"He remembered taking her out of her push chair and running but couldn't remember if he was dragging her."

Savage said he didn't hold her under or drown her. He later told police he could not remember how his daughter got into the river and what happened before he let her float away. 

"The Crown say that he took his daughter into the river with the intention of ending her life and possibly his own as well," Jenson said.  

At 11.30pm Arnica's body was found by a local man about 2.5km downstream from where the pair are believed to have entered the river. 

Post-mortem showed her death was asphyxiation from drowning, mechanical suffocation or gagging.. 

This was a culpable homicide, Jenson said. Savage was in sole charge of Arnica, he took her into the water and was responsible for her asphyxiation. 

Jenson told the court that a defence of insanity could only be considered if Savage proved he has a disease of the mind and that it rendered him incapable of understanding the nature of his actions, or that those actions were wrong.

Tait said Savage didn't accept he was responsible for Arnica going into the river, and drowning. 

"He did not hold her under the water or allow her to float away."

The trial is set down for two weeks.

-Stuff/Phillipa Yalden.

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Posted on 11-03-2020 13:04 | By morepork

Thanks for your comment. The trouble with capital punishment is that when we get it wrong the innocent die and cannot be brought back. Execution won’t brink the toddler back so what does it actually achieve? Should justice be about "punishment"? Certainly, that is an element of it, but that is a very negative kind of justice, especially if it doesn’t deter others. History has shown that crime was no less when we had capital punishment. The real solution involves all of us in creating an environment where people learn about responsibility and the duties of parents BEFORE they have children. "Crimes of Passion" should be seen as the lapses that they are and they should be socially unacceptable, especially where children are involved. We need to make better parents and prepare our kids for parenthood. That won’t happen with negative justice.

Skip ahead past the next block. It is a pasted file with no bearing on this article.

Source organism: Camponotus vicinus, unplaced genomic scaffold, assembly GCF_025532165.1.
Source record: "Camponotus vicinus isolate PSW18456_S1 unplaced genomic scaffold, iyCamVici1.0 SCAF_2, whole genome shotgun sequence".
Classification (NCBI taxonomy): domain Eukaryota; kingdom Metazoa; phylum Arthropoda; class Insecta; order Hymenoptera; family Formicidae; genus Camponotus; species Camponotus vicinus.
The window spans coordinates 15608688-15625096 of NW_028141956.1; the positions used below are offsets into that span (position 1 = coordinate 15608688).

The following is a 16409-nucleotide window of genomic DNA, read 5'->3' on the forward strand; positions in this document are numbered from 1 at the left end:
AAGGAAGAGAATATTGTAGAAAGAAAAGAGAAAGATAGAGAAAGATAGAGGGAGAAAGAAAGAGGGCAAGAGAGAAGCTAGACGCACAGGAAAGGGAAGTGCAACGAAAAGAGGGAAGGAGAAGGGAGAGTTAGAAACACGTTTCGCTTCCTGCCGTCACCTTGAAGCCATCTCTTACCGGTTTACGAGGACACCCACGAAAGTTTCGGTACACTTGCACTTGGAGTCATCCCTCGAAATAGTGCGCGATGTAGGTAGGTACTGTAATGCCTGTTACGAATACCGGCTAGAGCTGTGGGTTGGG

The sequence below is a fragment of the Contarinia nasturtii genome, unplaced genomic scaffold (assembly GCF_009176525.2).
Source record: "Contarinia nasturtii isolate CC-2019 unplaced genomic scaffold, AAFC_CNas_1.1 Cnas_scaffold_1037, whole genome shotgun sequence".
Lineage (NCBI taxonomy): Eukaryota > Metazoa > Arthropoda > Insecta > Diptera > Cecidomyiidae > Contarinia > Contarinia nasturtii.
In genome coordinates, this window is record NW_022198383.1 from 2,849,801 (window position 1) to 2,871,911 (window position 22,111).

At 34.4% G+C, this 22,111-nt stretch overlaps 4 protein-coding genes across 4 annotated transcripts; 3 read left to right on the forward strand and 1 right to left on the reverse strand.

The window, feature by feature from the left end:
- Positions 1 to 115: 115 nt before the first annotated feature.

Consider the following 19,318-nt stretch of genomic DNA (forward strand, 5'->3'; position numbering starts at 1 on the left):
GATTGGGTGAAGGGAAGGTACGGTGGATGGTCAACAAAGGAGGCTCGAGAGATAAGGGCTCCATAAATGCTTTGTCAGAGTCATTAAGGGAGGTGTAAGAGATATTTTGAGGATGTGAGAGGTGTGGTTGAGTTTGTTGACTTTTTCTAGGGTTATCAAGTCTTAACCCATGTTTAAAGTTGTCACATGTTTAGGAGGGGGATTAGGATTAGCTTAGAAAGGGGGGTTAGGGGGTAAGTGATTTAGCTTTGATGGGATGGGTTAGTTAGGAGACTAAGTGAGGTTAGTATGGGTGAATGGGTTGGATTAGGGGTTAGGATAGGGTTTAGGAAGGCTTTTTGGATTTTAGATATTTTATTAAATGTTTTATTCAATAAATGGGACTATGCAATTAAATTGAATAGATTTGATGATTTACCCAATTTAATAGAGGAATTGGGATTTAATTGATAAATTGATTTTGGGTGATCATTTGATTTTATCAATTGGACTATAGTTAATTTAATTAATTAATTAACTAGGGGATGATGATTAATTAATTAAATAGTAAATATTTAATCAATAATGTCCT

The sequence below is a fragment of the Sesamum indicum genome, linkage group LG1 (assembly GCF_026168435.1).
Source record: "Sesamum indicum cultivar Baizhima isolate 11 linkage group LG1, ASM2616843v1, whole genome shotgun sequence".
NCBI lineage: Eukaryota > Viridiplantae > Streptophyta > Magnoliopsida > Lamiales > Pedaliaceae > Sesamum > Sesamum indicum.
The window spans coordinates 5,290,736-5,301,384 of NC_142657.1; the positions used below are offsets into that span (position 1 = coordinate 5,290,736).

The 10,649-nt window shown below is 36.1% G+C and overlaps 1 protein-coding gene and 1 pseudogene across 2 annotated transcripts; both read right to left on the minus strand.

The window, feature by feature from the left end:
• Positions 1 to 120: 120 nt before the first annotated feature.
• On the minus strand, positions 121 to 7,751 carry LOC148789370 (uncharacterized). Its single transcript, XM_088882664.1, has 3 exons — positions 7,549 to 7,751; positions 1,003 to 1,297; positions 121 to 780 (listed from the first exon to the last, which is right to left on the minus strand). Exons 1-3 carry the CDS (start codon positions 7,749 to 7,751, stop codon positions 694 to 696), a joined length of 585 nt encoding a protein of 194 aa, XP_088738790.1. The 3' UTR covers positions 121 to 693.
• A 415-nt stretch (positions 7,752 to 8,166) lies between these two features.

Indeed morepork......

Posted on 10-03-2020 21:36 | By groutby

....there are no winners, but surely accountability is paramount. This is why for justice to be done and is proved, the ultimate penalty should be excuses, particularly for those who have lost their life and barely taken a breath .........


Posted on 10-03-2020 12:54 | By morepork

But there has to be responsibility and the little girl didn’t get into the water by herself. Anger and emotion, although we can all relate to them, are not reasonable grounds for claiming mental impairment. Are we all insane when we get angry? I guess it is arguable, but we know we have to learn to control those destructive emotions or deal with them, and part of becoming an adult (and parent) is being responsible for our emotions. Another tragic case where there are no winners.